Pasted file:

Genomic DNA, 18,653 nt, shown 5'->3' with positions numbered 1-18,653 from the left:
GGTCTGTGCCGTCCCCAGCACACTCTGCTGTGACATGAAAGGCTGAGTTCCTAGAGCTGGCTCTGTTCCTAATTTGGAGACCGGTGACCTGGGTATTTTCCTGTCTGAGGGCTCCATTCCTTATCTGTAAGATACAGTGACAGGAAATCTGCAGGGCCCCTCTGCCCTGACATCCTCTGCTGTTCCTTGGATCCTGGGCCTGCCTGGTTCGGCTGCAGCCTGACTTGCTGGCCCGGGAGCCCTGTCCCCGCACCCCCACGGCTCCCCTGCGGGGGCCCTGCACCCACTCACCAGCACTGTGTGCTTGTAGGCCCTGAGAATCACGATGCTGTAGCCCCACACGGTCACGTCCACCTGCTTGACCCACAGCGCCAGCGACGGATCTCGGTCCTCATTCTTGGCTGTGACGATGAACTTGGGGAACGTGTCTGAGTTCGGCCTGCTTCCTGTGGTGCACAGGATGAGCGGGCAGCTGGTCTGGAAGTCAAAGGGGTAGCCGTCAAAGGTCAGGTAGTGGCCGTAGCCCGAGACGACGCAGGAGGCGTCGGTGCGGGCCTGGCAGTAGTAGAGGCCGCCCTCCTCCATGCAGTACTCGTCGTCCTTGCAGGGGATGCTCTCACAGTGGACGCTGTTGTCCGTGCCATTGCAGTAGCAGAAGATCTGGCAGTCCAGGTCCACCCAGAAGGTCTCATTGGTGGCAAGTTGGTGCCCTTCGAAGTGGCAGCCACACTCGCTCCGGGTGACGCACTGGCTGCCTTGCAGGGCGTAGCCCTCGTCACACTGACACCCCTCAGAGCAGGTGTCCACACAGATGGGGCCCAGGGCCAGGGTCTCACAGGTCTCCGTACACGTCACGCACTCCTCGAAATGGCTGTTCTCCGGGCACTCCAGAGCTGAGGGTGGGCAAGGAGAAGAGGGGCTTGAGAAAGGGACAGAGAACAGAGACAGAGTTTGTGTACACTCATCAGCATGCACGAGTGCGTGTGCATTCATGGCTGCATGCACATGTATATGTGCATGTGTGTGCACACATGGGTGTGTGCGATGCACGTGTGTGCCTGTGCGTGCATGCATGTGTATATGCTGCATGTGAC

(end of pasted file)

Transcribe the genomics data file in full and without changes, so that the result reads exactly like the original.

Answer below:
Genomic DNA, 18,653 nt, shown 5'->3' with positions numbered 1-18,653 from the left:
GGTCTGTGCCGTCCCCAGCACACTCTGCTGTGACATGAAAGGCTGAGTTCCTAGAGCTGGCTCTGTTCCTAATTTGGAGACCGGTGACCTGGGTATTTTCCTGTCTGAGGGCTCCATTCCTTATCTGTAAGATACAGTGACAGGAAATCTGCAGGGCCCCTCTGCCCTGACATCCTCTGCTGTTCCTTGGATCCTGGGCCTGCCTGGTTCGGCTGCAGCCTGACTTGCTGGCCCGGGAGCCCTGTCCCCGCACCCCCACGGCTCCCCTGCGGGGGCCCTGCACCCACTCACCAGCACTGTGTGCTTGTAGGCCCTGAGAATCACGATGCTGTAGCCCCACACGGTCACGTCCACCTGCTTGACCCACAGCGCCAGCGACGGATCTCGGTCCTCATTCTTGGCTGTGACGATGAACTTGGGGAACGTGTCTGAGTTCGGCCTGCTTCCTGTGGTGCACAGGATGAGCGGGCAGCTGGTCTGGAAGTCAAAGGGGTAGCCGTCAAAGGTCAGGTAGTGGCCGTAGCCCGAGACGACGCAGGAGGCGTCGGTGCGGGCCTGGCAGTAGTAGAGGCCGCCCTCCTCCATGCAGTACTCGTCGTCCTTGCAGGGGATGCTCTCACAGTGGACGCTGTTGTCCGTGCCATTGCAGTAGCAGAAGATCTGGCAGTCCAGGTCCACCCAGAAGGTCTCATTGGTGGCAAGTTGGTGCCCTTCGAAGTGGCAGCCACACTCGCTCCGGGTGACGCACTGGCTGCCTTGCAGGGCGTAGCCCTCGTCACACTGACACCCCTCAGAGCAGGTGTCCACACAGATGGGGCCCAGGGCCAGGGTCTCACAGGTCTCCGTACACGTCACGCACTCCTCGAAATGGCTGTTCTCCGGGCACTCCAGAGCTGAGGGTGGGCAAGGAGAAGAGGGGCTTGAGAAAGGGACAGAGAACAGAGACAGAGTTTGTGTACACTCATCAGCATGCACGAGTGCGTGTGCATTCATGGCTGCATGCACATGTATATGTGCATGTGTGTGCACACATGGGTGTGTGCGATGCACGTGTGTGCCTGTGCGTGCATGCATGTGTATATGCTGCATGTGAC